Read more Coming into 2014 I hated reading. “Don’t you want to get lost in a good book?” Hell no. It’s wasting my time when I could be doing something else constructive. I still think reading for pleasure is silly and that if you’re not learning something from reading, it’s a waste of time. Binge watching Netflix though, I’m all about that. It requires little effort.
The people who are always in panic mode will burn out. OMFG THIS IS THE MOST IMPORTANT THING EVER! Well until the next OMFG THIS IS THE MOST IMPORTANT THING EVER! happens. I’ve dealt with too many people who are always in crisis mode and it’s exhausting. You just need to keep your mouth shut and do your job. I let myself slip once when I was pushed too far and all that did was feed the fire. Keep calm because while they’re flipping out you can be dreaming about something else. Like making beer.
Becoming DIY – repairs My dad could fix anything or would find someone who could help. My brother is the “I’ll pay someone to do it” guy. Me? I was a mix. I never learned the basics of home repairs or cars growing up beyond the “HOLD THE FLASHLIGHT HERE!” role. With a lack of income this year I turned to the internet and friends for help on how to fix basic things. Now I’m more likely to try and fix it myself first before calling a repair guy. Well I call my father-in-law first THEN make the decision on what to do.
Becoming DIY – food The family bought me a new grill this year and I have been grilling my ass off and I want to do more in 2015. I was also on the hook to make dinner every night while home with the kiddos. I found out I had a knack for cooking and I can thank home brewing for that. If you can boil water you can cook (and brew). I’m not going to plan an elaborate 4 course meal but if I get the call to whip something up, I’m no longer calling for take out.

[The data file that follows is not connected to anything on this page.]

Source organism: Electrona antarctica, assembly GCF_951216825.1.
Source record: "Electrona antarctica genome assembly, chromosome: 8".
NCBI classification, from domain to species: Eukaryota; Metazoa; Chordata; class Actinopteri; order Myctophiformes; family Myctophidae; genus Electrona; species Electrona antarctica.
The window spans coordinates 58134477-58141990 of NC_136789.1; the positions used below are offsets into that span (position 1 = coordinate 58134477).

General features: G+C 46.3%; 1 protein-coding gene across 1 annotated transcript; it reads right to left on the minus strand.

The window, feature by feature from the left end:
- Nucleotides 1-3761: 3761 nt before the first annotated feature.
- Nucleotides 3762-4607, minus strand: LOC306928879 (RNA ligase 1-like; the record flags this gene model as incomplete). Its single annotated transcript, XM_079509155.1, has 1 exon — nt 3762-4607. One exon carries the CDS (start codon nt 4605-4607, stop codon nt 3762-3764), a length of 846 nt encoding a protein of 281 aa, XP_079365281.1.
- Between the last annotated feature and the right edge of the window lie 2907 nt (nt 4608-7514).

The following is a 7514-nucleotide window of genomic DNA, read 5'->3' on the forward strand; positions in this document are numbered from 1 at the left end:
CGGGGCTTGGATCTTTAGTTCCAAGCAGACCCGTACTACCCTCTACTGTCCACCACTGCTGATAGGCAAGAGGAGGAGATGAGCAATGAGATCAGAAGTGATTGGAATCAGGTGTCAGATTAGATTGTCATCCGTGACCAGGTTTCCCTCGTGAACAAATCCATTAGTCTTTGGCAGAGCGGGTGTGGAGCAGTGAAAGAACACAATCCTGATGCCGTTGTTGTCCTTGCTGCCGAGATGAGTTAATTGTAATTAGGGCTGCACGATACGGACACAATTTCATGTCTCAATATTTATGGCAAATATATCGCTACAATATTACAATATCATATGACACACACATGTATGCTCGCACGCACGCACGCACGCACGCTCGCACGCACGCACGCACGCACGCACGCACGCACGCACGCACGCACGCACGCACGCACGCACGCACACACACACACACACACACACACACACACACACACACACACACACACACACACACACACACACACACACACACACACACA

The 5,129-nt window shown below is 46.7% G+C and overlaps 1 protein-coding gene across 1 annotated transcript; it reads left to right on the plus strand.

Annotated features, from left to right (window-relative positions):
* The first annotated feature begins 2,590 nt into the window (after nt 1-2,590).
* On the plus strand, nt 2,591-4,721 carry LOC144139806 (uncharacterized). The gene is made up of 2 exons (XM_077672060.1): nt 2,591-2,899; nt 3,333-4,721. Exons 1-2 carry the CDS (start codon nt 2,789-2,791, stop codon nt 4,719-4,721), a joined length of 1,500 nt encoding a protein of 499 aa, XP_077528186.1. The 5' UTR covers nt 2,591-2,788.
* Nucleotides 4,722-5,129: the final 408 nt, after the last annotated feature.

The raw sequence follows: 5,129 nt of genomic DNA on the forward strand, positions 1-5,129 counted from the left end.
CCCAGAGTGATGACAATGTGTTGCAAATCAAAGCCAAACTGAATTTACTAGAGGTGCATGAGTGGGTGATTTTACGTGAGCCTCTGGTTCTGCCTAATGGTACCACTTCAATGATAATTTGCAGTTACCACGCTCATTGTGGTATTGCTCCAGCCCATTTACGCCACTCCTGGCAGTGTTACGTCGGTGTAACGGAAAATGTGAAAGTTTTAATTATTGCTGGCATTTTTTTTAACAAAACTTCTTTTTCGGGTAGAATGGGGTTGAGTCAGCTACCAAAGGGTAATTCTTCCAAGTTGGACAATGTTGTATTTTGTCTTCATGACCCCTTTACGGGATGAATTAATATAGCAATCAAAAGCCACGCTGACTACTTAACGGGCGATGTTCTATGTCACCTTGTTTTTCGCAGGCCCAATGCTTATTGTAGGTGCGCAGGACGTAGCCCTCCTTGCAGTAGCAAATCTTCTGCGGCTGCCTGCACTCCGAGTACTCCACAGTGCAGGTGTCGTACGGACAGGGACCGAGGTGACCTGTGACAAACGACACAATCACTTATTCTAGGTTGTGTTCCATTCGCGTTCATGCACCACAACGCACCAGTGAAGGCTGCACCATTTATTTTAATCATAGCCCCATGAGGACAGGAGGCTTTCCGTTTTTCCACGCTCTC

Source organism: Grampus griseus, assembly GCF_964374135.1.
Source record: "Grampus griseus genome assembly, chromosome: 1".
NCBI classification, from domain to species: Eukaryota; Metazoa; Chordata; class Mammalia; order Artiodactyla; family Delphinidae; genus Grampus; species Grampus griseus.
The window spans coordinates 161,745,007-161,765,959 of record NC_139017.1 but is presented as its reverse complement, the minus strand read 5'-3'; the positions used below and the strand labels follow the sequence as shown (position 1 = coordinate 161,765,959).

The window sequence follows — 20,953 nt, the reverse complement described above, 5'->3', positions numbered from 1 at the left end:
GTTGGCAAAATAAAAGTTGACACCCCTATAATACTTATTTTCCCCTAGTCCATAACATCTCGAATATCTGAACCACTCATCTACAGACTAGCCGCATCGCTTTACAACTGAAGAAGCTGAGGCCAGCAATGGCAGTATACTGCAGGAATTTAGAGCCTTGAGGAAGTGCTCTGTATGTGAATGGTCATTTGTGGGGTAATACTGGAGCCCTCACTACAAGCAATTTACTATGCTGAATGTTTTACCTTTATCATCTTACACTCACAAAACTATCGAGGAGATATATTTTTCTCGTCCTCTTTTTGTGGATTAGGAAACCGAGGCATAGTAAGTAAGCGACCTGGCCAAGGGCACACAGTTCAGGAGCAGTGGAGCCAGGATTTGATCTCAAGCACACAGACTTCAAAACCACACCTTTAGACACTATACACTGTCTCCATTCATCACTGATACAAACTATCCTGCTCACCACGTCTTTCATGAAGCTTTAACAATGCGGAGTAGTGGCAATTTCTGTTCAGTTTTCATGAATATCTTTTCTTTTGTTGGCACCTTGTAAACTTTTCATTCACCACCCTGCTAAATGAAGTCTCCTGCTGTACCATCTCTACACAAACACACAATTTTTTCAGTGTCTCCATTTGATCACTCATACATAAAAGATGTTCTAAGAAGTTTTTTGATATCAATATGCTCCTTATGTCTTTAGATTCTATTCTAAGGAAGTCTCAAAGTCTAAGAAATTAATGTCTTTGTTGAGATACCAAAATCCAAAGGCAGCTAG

Pittsburgh really is badass I created a series called ‘Discover Pittsburgh through my kids” that turned out to be a big hit. If I didn’t have the opportunity to be home with my kids I would have never found out how kickass the city is. Until you’re in a situation to appreciate certain features of this town you can’t truly appreciate the diversity of Pittsburgh. Thank you everyone for making 2014 an exciting and educational year.
Here are a few videos that will always make this past year special
Dating back to the early 1900s my family had a connection with the railroad. My grandfather helped build the rails through Erie while my granduncles, uncles and father worked on the lines as well. The railroad has quite the spot in Derda family history (as does grape farming but that’s another story) so seeing my boys take a fascination with the trains and rails make part of me glow inside.
My family was invited out to the Western PA Model Railroad Museum last weekend and it was a throwback to childhood geekdom. My dad would take me to many model train stores and visit friends on the rails (note: NOT hobos. Actual people working for the Conrail) when I was about my kids age and walking in here felt like I was going back to that time.
The main floor is all decked out for kids to lose their mind on so much awesome. The displays fit perfectly into the short attention span that most children have. They’re very busy, filled with bright colors and things you don’t see every day. Heck even the creepy Burger King was hanging with McDonalds. See, we all can get along! This is the area where parents can take a breather if their kids touch something because the valuables are behind glass.